Encourage your clients to avoid trigger factors that exacerbate their rosacea or cause flushing, such as temperature extremes, spicy foods, alcohol and harsh climates. Very gentle facial massage can be helpful. In fact, one study showed that gentle central facial massage done daily can help rosacea. Also, the treatment and control of rosacea helps prevent permanent telangiectasias and skin damage.

When you have a client who is not getting better, ask them to bring in all of their products and check for problem ingredients, such as cortisone, or irritating ingredients, such as vitamin C, AHAs and BHAs. Remember, when you have a client with severe skin inflammation, refer them to a dermatologist to help prevent scarring or hyperpigmentation. A physician can provide a prescription oral antibiotic, which often works quickly to jump-start control so that a good anti-rosacea skin care routine can finally take hold.

GENERAL REFERENCES

HE Baldwin, Diagnosis and treatment of rosacea: state of the art, J Drugs Dermatol 11 725–730 (2012)

AW Borkowski and RL Gallo, The coordinated response of the physical and antimicrobial peptide barriers of the skin, J Invest Dermatol 131 285–287 (2011)

JQ Del Rosso, et al., Why is rosacea considered to be an inflammatory disorder? The primary role, clinical relevance, and therapeutic correlations of abnormal innate immune response in rosacea-prone skin, J Drugs Dermatol 11 694–700 (2012)

DM Elston, Demodex mites: facts and controversies, Clin Dermatol 28 502–504 (2010)

F Forton and B Seys, Density of Demodex folliculorum in rosacea: a case-control study using standardized skin-surface biopsy, Br J Dermatol 128 650–659 (1993)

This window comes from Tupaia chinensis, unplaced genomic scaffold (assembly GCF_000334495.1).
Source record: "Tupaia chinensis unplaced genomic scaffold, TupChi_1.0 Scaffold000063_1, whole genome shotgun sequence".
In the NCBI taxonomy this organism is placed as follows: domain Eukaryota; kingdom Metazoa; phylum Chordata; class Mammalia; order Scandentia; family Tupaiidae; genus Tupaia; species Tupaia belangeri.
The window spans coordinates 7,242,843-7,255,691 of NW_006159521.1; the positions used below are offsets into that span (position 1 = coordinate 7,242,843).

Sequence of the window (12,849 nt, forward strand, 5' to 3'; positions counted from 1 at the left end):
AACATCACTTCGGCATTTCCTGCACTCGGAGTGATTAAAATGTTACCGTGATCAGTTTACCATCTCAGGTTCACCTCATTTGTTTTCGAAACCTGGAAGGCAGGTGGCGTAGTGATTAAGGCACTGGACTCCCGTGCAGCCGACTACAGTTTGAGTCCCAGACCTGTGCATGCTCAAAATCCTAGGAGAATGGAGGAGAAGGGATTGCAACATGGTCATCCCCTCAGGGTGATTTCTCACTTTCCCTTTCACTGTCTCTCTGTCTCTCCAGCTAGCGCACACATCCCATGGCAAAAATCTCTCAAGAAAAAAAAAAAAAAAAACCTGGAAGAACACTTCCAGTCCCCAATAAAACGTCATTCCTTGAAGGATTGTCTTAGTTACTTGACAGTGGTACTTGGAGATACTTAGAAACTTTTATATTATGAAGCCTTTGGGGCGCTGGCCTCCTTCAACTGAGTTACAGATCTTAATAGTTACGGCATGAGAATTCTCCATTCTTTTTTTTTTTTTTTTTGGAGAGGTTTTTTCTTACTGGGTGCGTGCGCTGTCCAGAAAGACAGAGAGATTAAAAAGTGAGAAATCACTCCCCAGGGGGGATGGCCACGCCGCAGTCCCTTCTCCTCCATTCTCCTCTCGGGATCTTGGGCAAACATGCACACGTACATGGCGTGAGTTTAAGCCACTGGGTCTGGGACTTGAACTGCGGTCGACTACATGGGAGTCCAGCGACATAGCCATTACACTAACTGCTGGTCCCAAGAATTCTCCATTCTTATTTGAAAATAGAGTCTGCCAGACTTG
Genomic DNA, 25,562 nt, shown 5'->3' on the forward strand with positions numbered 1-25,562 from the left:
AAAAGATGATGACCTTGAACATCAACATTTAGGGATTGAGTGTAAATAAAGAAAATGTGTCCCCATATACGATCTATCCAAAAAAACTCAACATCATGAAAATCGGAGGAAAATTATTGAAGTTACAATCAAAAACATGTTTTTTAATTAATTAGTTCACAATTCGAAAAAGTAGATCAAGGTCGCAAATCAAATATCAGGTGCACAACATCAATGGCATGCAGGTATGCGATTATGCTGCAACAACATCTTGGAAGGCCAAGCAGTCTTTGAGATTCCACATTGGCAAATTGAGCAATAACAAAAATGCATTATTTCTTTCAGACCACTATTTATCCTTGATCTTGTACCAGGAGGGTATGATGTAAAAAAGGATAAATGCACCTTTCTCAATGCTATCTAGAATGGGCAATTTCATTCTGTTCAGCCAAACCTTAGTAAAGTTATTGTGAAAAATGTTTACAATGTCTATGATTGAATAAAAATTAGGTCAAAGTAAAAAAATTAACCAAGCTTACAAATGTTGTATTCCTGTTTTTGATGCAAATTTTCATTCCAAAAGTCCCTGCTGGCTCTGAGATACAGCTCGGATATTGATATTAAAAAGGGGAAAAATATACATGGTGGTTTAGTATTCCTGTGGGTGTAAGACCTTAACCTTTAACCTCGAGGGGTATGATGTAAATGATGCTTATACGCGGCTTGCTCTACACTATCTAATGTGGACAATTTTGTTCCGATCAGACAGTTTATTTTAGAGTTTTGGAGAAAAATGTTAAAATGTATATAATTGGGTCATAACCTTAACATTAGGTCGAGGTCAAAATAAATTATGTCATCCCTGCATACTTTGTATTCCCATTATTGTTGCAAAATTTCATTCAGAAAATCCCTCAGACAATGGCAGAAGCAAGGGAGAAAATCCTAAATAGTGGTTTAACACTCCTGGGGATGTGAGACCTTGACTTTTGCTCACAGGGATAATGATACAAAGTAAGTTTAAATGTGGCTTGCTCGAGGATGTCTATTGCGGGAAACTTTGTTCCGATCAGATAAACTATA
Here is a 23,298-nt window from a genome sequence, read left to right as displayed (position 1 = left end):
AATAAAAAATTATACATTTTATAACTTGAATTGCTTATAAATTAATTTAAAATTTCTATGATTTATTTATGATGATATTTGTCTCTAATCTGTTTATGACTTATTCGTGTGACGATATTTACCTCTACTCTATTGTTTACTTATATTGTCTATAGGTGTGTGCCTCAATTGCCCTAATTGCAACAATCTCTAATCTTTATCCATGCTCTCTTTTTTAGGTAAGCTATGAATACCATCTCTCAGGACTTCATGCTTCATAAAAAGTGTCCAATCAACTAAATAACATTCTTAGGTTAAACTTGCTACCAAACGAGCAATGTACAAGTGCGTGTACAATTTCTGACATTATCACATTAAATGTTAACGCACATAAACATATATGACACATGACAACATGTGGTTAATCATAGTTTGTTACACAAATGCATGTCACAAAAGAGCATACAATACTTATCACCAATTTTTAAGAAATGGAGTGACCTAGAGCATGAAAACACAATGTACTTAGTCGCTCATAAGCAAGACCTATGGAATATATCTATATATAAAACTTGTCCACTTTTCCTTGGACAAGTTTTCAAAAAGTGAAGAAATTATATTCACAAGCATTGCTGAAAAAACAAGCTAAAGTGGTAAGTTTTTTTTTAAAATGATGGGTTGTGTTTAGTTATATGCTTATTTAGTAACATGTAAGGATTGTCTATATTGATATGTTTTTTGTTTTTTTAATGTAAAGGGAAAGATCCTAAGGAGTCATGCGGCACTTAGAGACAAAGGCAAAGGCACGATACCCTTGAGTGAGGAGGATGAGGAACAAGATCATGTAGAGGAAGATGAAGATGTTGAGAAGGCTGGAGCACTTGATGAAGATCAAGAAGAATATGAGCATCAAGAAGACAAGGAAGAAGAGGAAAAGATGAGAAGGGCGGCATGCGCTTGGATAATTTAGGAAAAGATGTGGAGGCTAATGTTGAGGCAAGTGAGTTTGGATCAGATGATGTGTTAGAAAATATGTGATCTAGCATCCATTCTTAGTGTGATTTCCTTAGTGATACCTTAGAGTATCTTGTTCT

YY Gao, et al,. In vitro and in vivo killing of ocular Demodex by tea tree oil, Br J Ophthalmol 89 1468–1473 (2005)

WD James, T Berger, GV Elston, DM Andrews, Diseases of the Skin: Clinical Dermatology, 11th Edition, Elsevier Inc., Philadelphia, 241–244 (2011)

S Jarmuda, et al., The potential role of Demodex folliculorum mites and bacteria in the induction of rosacea, J Med Microbiol 61 1504–1510 (2012)

J Li, et al., Correlation between ocular Demodex infestation and serum immunoreactivity to Bacillus proteins in patients with facial rosacea. Ophthalmology 117 870–877 (2010)

S Utaş, et al., Helicobacter pylori eradication treatment reduces the severity of rosacea, J Am Acad Dermatol 40 433–435 (1999)

RT Vollmer, Demodex-associated folliculitis, Am J Dermatopathol 18 589–591 (1996)

YE Zhao, et al., Retrospective analysis of the association between Demode infestation and rosacea, Arch Dermatol 146 896–902 (2010)

Cynthia+Bailey%2C+MDCynthia Bailey, MD, is a board-certified dermatologist practicing general, surgical and cosmetic dermatology in Northern California since 1991. She is the director of Advanced Skin Care and Dermatology Physicians, Inc, and founder of DrBaileySkinCare.com. Bailey is first and foremost a clinician with a pragmatic approach to care and a heavy emphasis on skin health education. Her practical skin care information and advice can be found throughout the Web and in numerous international print publications.

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Facial Distribution of Rosacea

Facial distribution of rosacea

Calming Facial Results

 

Before the facial

 

 

 

 

 

 

 

 

 

 

After the facial

In this series of photos using a facial imaging system, it is evident that this client has both erythematotelangiectatic rosacea and a papulopustular flare. Notice the degree of skin inflammation and redness before and after the facial. Following the treatment, the skin shows less intense redness both in the normal lighting photo and in the exposure designed to detect redness. Also, notice how well her skin tolerated the facial in spite of the fact that it was very reactive in the midst of a rosacea flare up.